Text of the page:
The oil market would suffer a long-lasting blow from the COVID-19 pandemic, with demand taking years to recover and peaking at a lower level, the International Energy Agency (IEA) said yesterday.
After an unprecedented 8 percent drop this year, global oil consumption would return to pre-pandemic levels in 2023, provided COVID-19 is brought under control next year, the Paris-based agency said.
Even in that case, which is the most optimistic scenario for oil considered by the IEA, the pandemic has an enduring impact.
The IEA reinforced its view that global oil demand would plateau in about 2030, topping out at lower levels than forecast last year.
“The era of global oil demand growth will come to an end in the next decade,” IEA executive director Fatih Birol said in the agency’s annual World Energy Outlook.
It is a stronger tone than last year’s report, which emphasized that there was “no definitive peak” on the horizon.
If the recovery from the pandemic is slower and there is lasting economic damage, oil demand might only have a couple of years left to grow, the IEA said.
The outlook from the agency, which advises most major economies, comes as oil majors, such as BP PLC and Royal Dutch Shell PLC, acknowledge that combination of the pandemic with and the drastic changes required to avert a climate crisis would have profound consequences for their assets and business models.
Long-term growth in oil demand would be tamed by the switch to more efficient or electric vehicles, the IEA forecast.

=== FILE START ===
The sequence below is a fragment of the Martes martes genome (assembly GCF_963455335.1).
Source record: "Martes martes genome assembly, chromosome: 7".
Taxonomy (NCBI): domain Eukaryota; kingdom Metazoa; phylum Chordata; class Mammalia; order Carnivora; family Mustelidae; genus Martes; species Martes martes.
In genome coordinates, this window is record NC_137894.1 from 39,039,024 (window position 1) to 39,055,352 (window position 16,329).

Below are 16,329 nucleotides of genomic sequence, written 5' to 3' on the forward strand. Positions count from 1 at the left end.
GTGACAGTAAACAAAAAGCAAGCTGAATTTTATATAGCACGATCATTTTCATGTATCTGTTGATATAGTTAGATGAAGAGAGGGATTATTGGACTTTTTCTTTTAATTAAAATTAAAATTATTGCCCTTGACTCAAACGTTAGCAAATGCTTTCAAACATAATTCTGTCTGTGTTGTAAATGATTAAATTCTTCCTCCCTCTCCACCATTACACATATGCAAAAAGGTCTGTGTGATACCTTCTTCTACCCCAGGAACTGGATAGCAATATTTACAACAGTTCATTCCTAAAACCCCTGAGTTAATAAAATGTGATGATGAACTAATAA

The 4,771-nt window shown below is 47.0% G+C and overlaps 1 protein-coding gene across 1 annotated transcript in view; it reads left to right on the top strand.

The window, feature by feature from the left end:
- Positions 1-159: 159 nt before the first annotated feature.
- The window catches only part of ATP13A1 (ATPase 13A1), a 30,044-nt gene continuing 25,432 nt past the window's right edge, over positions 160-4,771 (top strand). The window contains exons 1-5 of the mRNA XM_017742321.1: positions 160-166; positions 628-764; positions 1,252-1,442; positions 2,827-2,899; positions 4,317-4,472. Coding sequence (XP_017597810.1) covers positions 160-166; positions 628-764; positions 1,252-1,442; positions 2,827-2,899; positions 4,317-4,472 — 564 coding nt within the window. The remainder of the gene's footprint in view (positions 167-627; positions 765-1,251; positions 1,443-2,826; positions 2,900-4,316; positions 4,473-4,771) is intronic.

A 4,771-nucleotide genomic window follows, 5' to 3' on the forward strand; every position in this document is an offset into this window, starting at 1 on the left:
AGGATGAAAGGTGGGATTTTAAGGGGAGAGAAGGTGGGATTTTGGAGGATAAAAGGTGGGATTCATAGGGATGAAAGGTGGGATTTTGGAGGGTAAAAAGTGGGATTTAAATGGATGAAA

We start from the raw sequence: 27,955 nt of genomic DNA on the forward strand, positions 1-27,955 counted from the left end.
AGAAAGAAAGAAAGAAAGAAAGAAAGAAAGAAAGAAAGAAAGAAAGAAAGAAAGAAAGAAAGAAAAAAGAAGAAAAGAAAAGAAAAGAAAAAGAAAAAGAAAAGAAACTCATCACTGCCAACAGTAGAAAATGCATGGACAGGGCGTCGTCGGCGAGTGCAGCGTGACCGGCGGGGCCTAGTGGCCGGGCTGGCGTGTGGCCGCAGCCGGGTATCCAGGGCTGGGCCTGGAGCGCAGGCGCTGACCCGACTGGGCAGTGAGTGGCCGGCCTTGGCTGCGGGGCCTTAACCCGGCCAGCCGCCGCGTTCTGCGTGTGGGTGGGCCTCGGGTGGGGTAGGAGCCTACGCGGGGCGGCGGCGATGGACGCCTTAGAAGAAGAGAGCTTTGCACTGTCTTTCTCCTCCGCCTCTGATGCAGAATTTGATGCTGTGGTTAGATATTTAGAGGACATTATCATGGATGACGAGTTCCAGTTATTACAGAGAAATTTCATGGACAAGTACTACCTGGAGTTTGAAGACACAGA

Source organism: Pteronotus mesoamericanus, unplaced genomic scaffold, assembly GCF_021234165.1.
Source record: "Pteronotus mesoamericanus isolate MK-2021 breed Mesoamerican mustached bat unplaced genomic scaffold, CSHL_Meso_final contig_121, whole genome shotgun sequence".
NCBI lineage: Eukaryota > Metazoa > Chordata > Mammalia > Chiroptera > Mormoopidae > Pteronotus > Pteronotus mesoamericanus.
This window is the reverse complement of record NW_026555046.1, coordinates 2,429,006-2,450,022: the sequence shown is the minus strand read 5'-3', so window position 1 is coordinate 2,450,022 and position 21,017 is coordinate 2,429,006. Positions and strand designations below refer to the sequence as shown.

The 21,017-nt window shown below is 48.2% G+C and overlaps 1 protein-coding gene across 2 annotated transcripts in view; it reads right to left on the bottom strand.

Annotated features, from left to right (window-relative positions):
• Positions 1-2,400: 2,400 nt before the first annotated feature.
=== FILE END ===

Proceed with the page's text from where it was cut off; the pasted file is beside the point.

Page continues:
Consumption would increase by about 750,000 barrels a day each year to reach 103.2 million a day in 2030. That is about 2 million a day less than predicted in last year’s report.
The increase would be entirely concentrated in developing nations — most notably India — and dominated by feedstocks for plastics and other petrochemicals, rather than fuel for road transportation, the IEA said.
After 2030, annual growth would dwindle to just 100,000 barrels a day, it said.
If prolonged COVID-19 outbreaks impede the economic recovery, resulting in a global economy that is 10 percent smaller in 2030 than current projections, then the outlook for oil would be even more bleak.
Oil consumption would not recover to pre-virus levels until “the latter part of the 2020s” in this scenario, and would plateau shortly afterward at just under 100 million barrels a day, the agency said.
The outlooks from the IEA and international oil companies make the view of OPEC — which last week projected that oil demand would continue to grow for another two decades — an outlier.
The cartel also sees oil consumption recovering to pre-pandemic levels in 2022, a year earlier than the IEA.
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